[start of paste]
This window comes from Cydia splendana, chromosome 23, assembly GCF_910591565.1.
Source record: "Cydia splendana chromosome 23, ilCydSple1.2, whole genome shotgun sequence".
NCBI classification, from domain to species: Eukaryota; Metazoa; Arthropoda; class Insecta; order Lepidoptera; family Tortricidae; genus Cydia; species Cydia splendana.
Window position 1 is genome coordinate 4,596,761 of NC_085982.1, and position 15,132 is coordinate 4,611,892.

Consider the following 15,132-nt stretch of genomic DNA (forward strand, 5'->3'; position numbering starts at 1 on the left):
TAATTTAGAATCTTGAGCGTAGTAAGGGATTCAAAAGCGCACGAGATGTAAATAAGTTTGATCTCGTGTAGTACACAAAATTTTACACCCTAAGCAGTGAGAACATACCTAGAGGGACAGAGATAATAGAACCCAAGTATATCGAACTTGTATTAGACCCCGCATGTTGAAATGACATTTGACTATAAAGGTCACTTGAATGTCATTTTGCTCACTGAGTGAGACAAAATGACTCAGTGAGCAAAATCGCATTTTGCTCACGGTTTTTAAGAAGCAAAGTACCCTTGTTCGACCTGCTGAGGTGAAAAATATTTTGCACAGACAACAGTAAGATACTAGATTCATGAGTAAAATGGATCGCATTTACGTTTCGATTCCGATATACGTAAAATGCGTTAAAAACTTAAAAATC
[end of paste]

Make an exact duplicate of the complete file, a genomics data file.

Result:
This window comes from Cydia splendana, chromosome 23, assembly GCF_910591565.1.
Source record: "Cydia splendana chromosome 23, ilCydSple1.2, whole genome shotgun sequence".
NCBI classification, from domain to species: Eukaryota; Metazoa; Arthropoda; class Insecta; order Lepidoptera; family Tortricidae; genus Cydia; species Cydia splendana.
Window position 1 is genome coordinate 4,596,761 of NC_085982.1, and position 15,132 is coordinate 4,611,892.

Consider the following 15,132-nt stretch of genomic DNA (forward strand, 5'->3'; position numbering starts at 1 on the left):
TAATTTAGAATCTTGAGCGTAGTAAGGGATTCAAAAGCGCACGAGATGTAAATAAGTTTGATCTCGTGTAGTACACAAAATTTTACACCCTAAGCAGTGAGAACATACCTAGAGGGACAGAGATAATAGAACCCAAGTATATCGAACTTGTATTAGACCCCGCATGTTGAAATGACATTTGACTATAAAGGTCACTTGAATGTCATTTTGCTCACTGAGTGAGACAAAATGACTCAGTGAGCAAAATCGCATTTTGCTCACGGTTTTTAAGAAGCAAAGTACCCTTGTTCGACCTGCTGAGGTGAAAAATATTTTGCACAGACAACAGTAAGATACTAGATTCATGAGTAAAATGGATCGCATTTACGTTTCGATTCCGATATACGTAAAATGCGTTAAAAACTTAAAAATC